"I'll just get my gear."

Posts Tagged ‘Dan Shor’

Black Moon Rising

Tuesday, November 16th, 2021

I’ve been curious about BLACK MOON RISING (1986) – and many of you have recommended it to me over the years – for the specific reason that it’s based on a script by John Carpenter. According to the book John Carpenter: The Prince of Darkness by Gilles Boulenger, he wrote it in 1974 and sold it in late 1975 to producer Harry Gittes (GOIN’ SOUTH, ABOUT SCHMIDT), who does not have a credit on the movie. A decade later it ended up being directed by Harley Cokeliss (BATTLETRUCK, studio second unit director of THE EMPIRE STRIKES BACK) and rewritten by Desmond Nakano (BODY ROCK, LAST EXIT TO BROOKLYN) and William Gray (THE CHANGELING, PROM NIGHT, HUMONGOUS, THE PHILADELPHIA EXPERIMENT). They used Todd Ramsay, editor of ESCAPE FROM NEW YORK and THE THING, but otherwise it’s not any of Carpenter’s crew. Still, there aren’t too many fresh Carpenter-related projects out there for me to experience, so I went for it.

And I’m happy to report that it’s much more like a John Carpenter movie than THE EYES OF LAURA MARS, while having enough of its own thing going on to not feel like a Dollar Store knock off. It’s elegantly simple, using some standard thriller ideas but not the usual good guys, and it has that precious quality of feeling edgy and slightly futuristic by the standards of a long past era. Most of all it has 1986 Tommy Lee Jones as a cool, mysterious anti-hero who seems all alone, hated by his bosses and former colleagues as he works as a “freelancer” one last time. It was Jones’s follow up to THE PARK IS MINE and Billy Joel’s “Piano Man” video, where he plays “a real estate novelist who never had time for a wife” (unless IMDb is wrong and that’s just a guy who looks like him). (read the rest of this shit…)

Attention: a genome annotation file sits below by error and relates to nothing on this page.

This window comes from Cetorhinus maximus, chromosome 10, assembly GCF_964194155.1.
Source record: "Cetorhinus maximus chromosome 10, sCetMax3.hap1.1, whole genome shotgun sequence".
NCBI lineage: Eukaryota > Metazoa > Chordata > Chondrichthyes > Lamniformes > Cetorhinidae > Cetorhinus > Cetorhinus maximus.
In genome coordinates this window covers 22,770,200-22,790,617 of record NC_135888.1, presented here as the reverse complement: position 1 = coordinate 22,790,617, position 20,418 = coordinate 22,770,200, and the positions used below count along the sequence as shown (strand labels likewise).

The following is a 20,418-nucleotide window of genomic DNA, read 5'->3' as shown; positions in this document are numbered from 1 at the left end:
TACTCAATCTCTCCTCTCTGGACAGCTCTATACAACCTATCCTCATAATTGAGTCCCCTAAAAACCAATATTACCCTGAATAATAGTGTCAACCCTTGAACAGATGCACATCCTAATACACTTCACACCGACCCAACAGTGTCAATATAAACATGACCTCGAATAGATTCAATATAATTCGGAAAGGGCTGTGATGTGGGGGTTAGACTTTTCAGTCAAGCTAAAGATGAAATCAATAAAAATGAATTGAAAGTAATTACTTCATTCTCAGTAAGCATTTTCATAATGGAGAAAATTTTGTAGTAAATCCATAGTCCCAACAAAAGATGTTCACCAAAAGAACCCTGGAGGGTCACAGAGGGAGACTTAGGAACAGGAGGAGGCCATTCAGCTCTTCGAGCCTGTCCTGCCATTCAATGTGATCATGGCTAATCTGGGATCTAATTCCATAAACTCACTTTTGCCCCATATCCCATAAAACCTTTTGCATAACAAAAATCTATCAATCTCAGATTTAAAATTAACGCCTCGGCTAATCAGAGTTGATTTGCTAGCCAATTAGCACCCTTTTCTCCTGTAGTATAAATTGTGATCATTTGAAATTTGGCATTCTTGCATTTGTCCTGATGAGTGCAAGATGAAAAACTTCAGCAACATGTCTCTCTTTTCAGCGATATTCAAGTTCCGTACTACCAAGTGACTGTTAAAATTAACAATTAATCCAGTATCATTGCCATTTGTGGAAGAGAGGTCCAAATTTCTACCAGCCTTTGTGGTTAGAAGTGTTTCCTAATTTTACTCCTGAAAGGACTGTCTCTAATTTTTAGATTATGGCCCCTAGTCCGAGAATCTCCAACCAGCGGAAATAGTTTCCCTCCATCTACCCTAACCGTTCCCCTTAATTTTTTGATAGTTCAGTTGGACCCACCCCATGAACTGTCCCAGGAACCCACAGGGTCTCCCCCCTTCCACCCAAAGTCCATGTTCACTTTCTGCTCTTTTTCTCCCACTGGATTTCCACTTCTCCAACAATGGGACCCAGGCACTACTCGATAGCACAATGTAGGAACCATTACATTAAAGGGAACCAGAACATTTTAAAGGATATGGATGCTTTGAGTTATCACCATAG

Red Rock West

Monday, May 1st, 2017

RED ROCK WEST is one of my favorite neo-noirs, an ingeniously concocted tale with a simple, appealing hero who makes one wrong choice that snags him and he has to spend the rest of the movie trying to crawl his way out of an ever-tightening trap. He’s driving through the town of Red Rock, Wyoming when it goes down, so every time he gets out and then something else goes wrong we share his dismay at passing that god damn “Welcome to Red Rock” sign once more.

Well before all the thrilling twists and tense (but down to earth) set pieces, director John Dahl (THE LAST SEDUCTION, ROUNDERS, JOY RIDE) wins me over with an A+ overture of visual storytelling that establishes Michael (Nic Cage)’s hard times and integrity. We meet him waking up in his car on the side of a farm road, shaving, smelling the shirt he takes out of the trunk to make sure it’s not too bad, looking in the window reflection as he tucks it in, preparing to try to make a good impression. We also see his USMC tattoo, even before he starts doing shirtless one-arm push-ups. This will be relevant.

He’s broke and having trouble finding a job and has a bum knee brought back as a souvenir from Lebanon but he’s an honest man, not looking for any shortcuts. Not until he stops at a bar and his timing and Texas plates cause the owner, Wayne (the great J.T. Walsh, BREAKDOWN, EXECUTIVE DECISION) to mistake him for “Lyle from Dallas” who was supposed to be here last week for a job. Michael plays along, which seems like a promising trick for the few minutes before he realizes the job is to murder Wayne’s wife Suzanne (Lara Flynn Boyle, POLTERGEIST III). So it’s neither a line of work he’s interested in or the type where you can just put in your two weeks notice and be on your way. (read the rest of this shit…)